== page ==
People close to Brainard note that she and husband Kurt Campbell, a prominent diplomat with his own shot at joining a Clinton administration, have school-aged children, which could prompt her to remain in her current seat on the Federal Reserve Board of Governors. No doubt the schedule is better in her current role.
But in case Brainard does choose to leave the Fed for a Clinton appointment, here’s how such a move would work.
Governors are appointed and confirmed for 14-year terms, but they are not bound to stay the whole time. Recall the example of Sarah Bloom Raskin, who joined the board in October 2010 and left in March 2014 after she was confirmed as deputy Treasury secretary. If governors intend to leave the board for a Senate-confirmed position, they notify the Fed chairman and other members of the board, and then recuse themselves from monetary policy decision-making during the confirmation process. Upon leaving the board, their position is filled by another appointee for the duration of their 14-year term.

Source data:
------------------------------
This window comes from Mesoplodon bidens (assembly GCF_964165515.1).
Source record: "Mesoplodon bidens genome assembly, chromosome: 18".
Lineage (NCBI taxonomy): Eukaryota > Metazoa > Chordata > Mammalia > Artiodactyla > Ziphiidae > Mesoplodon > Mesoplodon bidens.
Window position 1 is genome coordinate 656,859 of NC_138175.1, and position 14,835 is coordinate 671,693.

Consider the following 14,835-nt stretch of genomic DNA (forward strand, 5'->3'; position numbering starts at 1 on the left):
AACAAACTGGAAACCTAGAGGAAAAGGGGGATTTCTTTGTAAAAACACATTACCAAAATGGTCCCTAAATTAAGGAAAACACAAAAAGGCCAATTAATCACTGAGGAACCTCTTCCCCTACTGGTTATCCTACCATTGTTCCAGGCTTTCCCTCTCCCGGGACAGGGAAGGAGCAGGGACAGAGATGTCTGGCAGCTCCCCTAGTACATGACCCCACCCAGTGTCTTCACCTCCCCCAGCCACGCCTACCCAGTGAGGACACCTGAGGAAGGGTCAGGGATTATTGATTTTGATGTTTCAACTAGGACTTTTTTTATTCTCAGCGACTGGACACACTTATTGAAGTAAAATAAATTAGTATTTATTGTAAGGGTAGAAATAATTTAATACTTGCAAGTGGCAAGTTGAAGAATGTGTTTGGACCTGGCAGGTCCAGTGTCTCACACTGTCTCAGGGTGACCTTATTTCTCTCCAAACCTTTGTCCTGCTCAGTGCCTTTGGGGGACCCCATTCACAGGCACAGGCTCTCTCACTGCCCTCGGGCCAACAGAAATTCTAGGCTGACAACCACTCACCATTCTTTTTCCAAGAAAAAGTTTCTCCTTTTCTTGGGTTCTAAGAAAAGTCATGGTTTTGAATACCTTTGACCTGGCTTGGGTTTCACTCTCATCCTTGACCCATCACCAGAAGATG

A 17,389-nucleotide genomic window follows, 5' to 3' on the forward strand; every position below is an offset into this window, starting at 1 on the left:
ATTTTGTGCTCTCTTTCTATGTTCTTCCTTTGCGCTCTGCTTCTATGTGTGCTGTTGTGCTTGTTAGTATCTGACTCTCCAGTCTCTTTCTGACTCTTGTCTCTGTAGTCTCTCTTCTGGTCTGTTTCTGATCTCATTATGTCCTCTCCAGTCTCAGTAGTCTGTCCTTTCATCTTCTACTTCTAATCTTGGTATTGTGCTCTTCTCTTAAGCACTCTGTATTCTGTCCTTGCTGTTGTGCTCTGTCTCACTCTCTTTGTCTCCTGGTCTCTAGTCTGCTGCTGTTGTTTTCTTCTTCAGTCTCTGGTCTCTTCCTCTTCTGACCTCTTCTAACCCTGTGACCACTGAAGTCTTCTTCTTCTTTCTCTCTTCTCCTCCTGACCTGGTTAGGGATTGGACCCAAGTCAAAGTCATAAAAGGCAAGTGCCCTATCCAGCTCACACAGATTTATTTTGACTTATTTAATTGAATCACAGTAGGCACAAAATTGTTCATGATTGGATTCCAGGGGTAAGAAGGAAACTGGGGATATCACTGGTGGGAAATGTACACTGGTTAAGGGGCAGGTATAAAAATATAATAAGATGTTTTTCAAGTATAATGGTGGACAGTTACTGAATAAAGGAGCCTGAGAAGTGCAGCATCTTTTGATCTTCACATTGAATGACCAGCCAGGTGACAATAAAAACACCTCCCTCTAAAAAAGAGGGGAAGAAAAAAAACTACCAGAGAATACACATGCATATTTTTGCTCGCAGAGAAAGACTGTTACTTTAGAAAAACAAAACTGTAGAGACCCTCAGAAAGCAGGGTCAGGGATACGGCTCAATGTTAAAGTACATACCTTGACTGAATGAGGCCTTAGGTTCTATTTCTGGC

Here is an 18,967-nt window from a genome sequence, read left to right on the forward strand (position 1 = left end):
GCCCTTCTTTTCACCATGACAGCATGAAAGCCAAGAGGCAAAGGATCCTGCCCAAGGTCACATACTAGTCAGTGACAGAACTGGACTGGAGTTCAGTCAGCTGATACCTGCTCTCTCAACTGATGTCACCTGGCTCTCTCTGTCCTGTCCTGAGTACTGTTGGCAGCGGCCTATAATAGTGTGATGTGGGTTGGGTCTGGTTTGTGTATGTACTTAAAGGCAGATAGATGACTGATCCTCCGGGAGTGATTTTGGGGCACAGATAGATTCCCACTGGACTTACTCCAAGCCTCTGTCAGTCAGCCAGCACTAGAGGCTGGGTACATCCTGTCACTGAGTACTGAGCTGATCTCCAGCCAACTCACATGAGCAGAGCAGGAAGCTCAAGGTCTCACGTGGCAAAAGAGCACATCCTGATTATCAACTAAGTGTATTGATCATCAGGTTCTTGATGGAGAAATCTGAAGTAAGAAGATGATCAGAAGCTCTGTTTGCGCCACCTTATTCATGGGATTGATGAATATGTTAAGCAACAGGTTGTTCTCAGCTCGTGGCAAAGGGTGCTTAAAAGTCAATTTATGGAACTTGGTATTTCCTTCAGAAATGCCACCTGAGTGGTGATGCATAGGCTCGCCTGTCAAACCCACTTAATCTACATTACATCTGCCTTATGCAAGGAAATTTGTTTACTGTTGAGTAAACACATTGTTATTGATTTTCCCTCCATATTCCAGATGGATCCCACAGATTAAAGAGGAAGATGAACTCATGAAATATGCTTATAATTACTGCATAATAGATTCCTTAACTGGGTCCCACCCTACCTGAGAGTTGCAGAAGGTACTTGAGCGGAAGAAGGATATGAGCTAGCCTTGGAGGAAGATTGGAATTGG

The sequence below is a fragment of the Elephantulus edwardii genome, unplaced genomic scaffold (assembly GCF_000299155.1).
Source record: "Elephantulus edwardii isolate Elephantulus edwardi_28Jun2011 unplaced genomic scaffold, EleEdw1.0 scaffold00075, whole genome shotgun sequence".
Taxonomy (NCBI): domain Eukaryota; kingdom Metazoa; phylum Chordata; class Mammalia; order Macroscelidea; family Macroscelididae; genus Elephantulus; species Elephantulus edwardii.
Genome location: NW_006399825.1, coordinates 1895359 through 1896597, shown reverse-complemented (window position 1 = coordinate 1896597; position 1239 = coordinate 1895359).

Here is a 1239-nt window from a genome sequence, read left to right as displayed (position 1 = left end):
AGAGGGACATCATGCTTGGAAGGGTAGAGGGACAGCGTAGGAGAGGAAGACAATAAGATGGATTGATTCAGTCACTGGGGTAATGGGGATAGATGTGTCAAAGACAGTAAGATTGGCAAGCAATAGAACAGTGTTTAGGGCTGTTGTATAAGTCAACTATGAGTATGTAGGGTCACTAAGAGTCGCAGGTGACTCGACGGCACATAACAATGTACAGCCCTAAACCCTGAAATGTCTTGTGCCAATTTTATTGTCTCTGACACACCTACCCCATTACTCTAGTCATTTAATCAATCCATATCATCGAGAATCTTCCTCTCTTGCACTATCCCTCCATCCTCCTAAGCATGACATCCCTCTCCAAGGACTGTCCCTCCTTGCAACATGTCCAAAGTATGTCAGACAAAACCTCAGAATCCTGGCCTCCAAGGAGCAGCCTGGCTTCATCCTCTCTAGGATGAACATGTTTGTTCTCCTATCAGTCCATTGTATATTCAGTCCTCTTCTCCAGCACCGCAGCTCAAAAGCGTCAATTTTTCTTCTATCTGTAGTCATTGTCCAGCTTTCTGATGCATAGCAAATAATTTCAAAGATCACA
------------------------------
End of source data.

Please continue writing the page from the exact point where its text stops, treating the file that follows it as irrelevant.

Ex-Treasury secretary Timothy Geithner went through a similar process upon leaving the Federal Reserve Bank of New York for the Obama administration, recusing himself from monetary policy decisions and deciding not to attend meetings of the Federal Open Market Committee.
If Clinton wins and Brainard is offered the top spot at Treasury or another appointment and accepts, she’d notify Fed Chairwoman Janet Yellen and recuse herself from policy-making until the confirmation process concludes.
In her two prior turns before the Senate, Brainard was confirmed by 78-19 (for undersecretary of the Treasury for International Affairs in 2010) and 61-31 (Federal Reserve Board of Governors in 2014), though in the first case, her nomination was stalled for months over concerns on the Senate Finance Committee about her tax returns.
Too bad nominees can’t withhold those by claiming they’re being audited.